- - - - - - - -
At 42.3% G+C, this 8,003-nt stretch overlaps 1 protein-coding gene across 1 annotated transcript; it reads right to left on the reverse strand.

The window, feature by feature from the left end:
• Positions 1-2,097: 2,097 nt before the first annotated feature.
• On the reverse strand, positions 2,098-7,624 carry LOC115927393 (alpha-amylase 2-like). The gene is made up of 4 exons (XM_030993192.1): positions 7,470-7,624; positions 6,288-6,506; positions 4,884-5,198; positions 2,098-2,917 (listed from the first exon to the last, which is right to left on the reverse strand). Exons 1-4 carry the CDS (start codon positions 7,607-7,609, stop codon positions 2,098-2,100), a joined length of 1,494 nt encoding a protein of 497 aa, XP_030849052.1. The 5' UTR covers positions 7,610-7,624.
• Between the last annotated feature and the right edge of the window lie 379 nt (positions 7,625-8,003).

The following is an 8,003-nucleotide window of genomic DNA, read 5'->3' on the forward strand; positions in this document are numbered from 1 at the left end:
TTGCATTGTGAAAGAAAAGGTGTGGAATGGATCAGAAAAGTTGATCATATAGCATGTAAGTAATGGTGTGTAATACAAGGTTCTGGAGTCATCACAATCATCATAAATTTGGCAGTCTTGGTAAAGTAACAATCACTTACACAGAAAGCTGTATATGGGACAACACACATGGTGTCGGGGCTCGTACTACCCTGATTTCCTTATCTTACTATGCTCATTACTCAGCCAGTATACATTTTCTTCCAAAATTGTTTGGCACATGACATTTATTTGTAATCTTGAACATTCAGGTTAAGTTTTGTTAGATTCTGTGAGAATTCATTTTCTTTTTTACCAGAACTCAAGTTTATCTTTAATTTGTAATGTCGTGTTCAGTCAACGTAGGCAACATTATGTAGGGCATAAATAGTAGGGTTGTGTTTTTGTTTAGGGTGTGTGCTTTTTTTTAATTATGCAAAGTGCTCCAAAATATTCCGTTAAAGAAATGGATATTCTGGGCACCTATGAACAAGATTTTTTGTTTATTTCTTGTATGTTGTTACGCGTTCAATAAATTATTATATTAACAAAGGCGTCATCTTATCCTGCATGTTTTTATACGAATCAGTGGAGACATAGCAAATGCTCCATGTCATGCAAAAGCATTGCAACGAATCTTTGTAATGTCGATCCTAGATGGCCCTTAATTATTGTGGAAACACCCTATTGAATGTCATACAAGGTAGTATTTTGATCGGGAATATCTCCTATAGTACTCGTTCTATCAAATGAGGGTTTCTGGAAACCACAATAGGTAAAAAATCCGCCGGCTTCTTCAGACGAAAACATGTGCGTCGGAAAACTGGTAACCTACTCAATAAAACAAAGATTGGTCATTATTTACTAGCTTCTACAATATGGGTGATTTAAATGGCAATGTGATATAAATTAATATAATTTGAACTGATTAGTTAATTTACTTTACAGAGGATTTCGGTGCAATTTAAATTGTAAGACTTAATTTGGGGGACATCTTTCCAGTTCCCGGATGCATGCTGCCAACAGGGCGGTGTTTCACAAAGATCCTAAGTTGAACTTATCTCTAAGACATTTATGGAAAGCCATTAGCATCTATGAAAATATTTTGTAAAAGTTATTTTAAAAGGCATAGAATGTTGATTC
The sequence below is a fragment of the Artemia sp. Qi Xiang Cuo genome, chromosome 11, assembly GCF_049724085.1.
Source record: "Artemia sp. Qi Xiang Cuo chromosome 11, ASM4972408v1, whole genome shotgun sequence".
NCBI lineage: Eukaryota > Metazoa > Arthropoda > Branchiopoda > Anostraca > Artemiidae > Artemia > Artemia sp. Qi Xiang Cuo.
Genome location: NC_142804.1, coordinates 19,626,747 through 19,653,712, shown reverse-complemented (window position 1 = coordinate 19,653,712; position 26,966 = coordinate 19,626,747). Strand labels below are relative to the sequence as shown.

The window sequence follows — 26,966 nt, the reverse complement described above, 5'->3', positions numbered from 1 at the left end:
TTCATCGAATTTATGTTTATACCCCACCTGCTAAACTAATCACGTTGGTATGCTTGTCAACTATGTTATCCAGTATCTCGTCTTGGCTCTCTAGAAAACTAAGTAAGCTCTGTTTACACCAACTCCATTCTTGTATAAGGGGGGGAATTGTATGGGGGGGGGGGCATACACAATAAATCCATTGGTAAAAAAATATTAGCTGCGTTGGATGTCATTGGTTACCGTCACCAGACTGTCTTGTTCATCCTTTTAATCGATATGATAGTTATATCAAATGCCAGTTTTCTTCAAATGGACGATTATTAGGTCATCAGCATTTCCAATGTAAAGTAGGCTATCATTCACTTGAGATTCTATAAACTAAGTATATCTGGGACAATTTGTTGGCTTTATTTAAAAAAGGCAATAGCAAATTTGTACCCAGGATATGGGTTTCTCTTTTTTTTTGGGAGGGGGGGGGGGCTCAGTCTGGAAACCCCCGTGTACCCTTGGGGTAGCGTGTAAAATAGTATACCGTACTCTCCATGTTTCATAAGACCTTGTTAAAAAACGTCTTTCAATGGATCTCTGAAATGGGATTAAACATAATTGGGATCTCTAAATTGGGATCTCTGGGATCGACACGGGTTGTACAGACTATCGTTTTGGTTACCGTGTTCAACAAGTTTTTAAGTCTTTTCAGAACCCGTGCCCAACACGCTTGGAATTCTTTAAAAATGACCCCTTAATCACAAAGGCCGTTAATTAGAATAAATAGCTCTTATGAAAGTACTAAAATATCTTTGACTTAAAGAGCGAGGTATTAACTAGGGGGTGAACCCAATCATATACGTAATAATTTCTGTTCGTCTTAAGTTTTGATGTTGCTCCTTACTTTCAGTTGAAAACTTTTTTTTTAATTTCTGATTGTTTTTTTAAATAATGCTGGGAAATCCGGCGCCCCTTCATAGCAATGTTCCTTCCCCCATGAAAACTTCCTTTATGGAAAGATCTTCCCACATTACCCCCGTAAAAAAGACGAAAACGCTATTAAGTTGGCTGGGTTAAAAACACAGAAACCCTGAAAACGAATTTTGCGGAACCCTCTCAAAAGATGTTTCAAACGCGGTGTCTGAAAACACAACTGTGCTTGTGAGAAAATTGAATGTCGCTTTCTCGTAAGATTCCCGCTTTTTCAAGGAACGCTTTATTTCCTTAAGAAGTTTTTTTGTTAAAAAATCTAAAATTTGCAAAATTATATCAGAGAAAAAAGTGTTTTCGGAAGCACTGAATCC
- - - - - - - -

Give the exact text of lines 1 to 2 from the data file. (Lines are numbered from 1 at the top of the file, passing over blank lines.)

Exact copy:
At 42.3% G+C, this 8,003-nt stretch overlaps 1 protein-coding gene across 1 annotated transcript; it reads right to left on the reverse strand.

The window, feature by feature from the left end: